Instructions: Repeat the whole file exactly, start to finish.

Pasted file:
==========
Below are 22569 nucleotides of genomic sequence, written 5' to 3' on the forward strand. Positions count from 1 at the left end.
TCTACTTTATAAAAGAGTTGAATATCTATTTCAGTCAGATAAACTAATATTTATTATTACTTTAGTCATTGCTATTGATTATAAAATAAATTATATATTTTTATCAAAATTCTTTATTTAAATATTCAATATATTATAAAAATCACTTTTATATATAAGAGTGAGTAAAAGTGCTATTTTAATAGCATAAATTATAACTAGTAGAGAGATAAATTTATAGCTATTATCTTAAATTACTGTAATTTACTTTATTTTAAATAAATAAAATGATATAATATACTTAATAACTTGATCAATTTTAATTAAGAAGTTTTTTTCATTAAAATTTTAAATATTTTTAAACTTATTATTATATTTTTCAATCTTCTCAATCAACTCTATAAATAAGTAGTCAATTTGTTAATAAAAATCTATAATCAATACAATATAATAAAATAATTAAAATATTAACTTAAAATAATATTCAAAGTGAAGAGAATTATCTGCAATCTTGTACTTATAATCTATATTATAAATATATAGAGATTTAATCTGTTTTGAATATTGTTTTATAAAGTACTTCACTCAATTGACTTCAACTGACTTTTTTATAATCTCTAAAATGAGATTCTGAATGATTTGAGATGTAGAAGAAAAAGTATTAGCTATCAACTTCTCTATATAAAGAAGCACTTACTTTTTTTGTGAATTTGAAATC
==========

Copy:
Below are 22569 nucleotides of genomic sequence, written 5' to 3' on the forward strand. Positions count from 1 at the left end.
TCTACTTTATAAAAGAGTTGAATATCTATTTCAGTCAGATAAACTAATATTTATTATTACTTTAGTCATTGCTATTGATTATAAAATAAATTATATATTTTTATCAAAATTCTTTATTTAAATATTCAATATATTATAAAAATCACTTTTATATATAAGAGTGAGTAAAAGTGCTATTTTAATAGCATAAATTATAACTAGTAGAGAGATAAATTTATAGCTATTATCTTAAATTACTGTAATTTACTTTATTTTAAATAAATAAAATGATATAATATACTTAATAACTTGATCAATTTTAATTAAGAAGTTTTTTTCATTAAAATTTTAAATATTTTTAAACTTATTATTATATTTTTCAATCTTCTCAATCAACTCTATAAATAAGTAGTCAATTTGTTAATAAAAATCTATAATCAATACAATATAATAAAATAATTAAAATATTAACTTAAAATAATATTCAAAGTGAAGAGAATTATCTGCAATCTTGTACTTATAATCTATATTATAAATATATAGAGATTTAATCTGTTTTGAATATTGTTTTATAAAGTACTTCACTCAATTGACTTCAACTGACTTTTTTATAATCTCTAAAATGAGATTCTGAATGATTTGAGATGTAGAAGAAAAAGTATTAGCTATCAACTTCTCTATATAAAGAAGCACTTACTTTTTTTGTGAATTTGAAATC